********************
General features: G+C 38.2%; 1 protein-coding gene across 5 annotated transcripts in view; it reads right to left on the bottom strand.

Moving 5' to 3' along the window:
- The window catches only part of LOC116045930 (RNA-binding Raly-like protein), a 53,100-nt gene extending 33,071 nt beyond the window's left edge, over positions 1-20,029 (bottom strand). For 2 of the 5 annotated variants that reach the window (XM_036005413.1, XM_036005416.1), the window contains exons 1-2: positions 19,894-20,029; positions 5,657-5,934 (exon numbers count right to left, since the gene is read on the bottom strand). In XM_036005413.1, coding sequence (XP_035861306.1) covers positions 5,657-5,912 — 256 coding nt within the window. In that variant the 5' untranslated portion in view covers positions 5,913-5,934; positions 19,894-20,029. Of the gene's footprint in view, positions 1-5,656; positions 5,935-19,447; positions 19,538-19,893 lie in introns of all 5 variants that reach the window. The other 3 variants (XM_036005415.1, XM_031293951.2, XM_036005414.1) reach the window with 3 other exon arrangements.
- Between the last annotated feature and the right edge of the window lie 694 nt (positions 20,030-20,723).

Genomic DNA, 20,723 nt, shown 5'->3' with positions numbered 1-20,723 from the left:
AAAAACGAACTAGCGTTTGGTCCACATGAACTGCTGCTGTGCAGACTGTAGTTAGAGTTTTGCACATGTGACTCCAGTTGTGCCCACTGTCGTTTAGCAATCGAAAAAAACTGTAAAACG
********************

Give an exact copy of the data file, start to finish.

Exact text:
General features: G+C 38.2%; 1 protein-coding gene across 5 annotated transcripts in view; it reads right to left on the bottom strand.

Moving 5' to 3' along the window:
- The window catches only part of LOC116045930 (RNA-binding Raly-like protein), a 53,100-nt gene extending 33,071 nt beyond the window's left edge, over positions 1-20,029 (bottom strand). For 2 of the 5 annotated variants that reach the window (XM_036005413.1, XM_036005416.1), the window contains exons 1-2: positions 19,894-20,029; positions 5,657-5,934 (exon numbers count right to left, since the gene is read on the bottom strand). In XM_036005413.1, coding sequence (XP_035861306.1) covers positions 5,657-5,912 — 256 coding nt within the window. In that variant the 5' untranslated portion in view covers positions 5,913-5,934; positions 19,894-20,029. Of the gene's footprint in view, positions 1-5,656; positions 5,935-19,447; positions 19,538-19,893 lie in introns of all 5 variants that reach the window. The other 3 variants (XM_036005415.1, XM_031293951.2, XM_036005414.1) reach the window with 3 other exon arrangements.
- Between the last annotated feature and the right edge of the window lie 694 nt (positions 20,030-20,723).

Genomic DNA, 20,723 nt, shown 5'->3' with positions numbered 1-20,723 from the left:
AAAAACGAACTAGCGTTTGGTCCACATGAACTGCTGCTGTGCAGACTGTAGTTAGAGTTTTGCACATGTGACTCCAGTTGTGCCCACTGTCGTTTAGCAATCGAAAAAAACTGTAAAACG